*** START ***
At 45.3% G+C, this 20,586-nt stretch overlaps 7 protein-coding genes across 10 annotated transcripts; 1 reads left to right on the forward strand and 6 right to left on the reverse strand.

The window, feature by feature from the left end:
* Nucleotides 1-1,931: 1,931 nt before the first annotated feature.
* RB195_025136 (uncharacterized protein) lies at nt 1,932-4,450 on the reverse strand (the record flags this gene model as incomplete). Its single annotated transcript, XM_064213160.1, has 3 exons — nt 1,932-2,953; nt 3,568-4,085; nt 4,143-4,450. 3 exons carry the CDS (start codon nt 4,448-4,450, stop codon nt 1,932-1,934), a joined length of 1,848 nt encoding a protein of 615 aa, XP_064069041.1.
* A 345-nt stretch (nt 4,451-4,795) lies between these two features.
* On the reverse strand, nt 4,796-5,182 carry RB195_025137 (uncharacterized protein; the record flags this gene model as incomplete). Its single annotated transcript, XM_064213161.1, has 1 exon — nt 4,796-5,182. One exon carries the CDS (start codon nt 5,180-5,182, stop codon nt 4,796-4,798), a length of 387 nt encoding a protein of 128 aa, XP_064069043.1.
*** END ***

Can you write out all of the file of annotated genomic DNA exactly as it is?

At 45.3% G+C, this 20,586-nt stretch overlaps 7 protein-coding genes across 10 annotated transcripts; 1 reads left to right on the forward strand and 6 right to left on the reverse strand.

The window, feature by feature from the left end:
* Nucleotides 1-1,931: 1,931 nt before the first annotated feature.
* RB195_025136 (uncharacterized protein) lies at nt 1,932-4,450 on the reverse strand (the record flags this gene model as incomplete). Its single annotated transcript, XM_064213160.1, has 3 exons — nt 1,932-2,953; nt 3,568-4,085; nt 4,143-4,450. 3 exons carry the CDS (start codon nt 4,448-4,450, stop codon nt 1,932-1,934), a joined length of 1,848 nt encoding a protein of 615 aa, XP_064069041.1.
* A 345-nt stretch (nt 4,451-4,795) lies between these two features.
* On the reverse strand, nt 4,796-5,182 carry RB195_025137 (uncharacterized protein; the record flags this gene model as incomplete). Its single annotated transcript, XM_064213161.1, has 1 exon — nt 4,796-5,182. One exon carries the CDS (start codon nt 5,180-5,182, stop codon nt 4,796-4,798), a length of 387 nt encoding a protein of 128 aa, XP_064069043.1.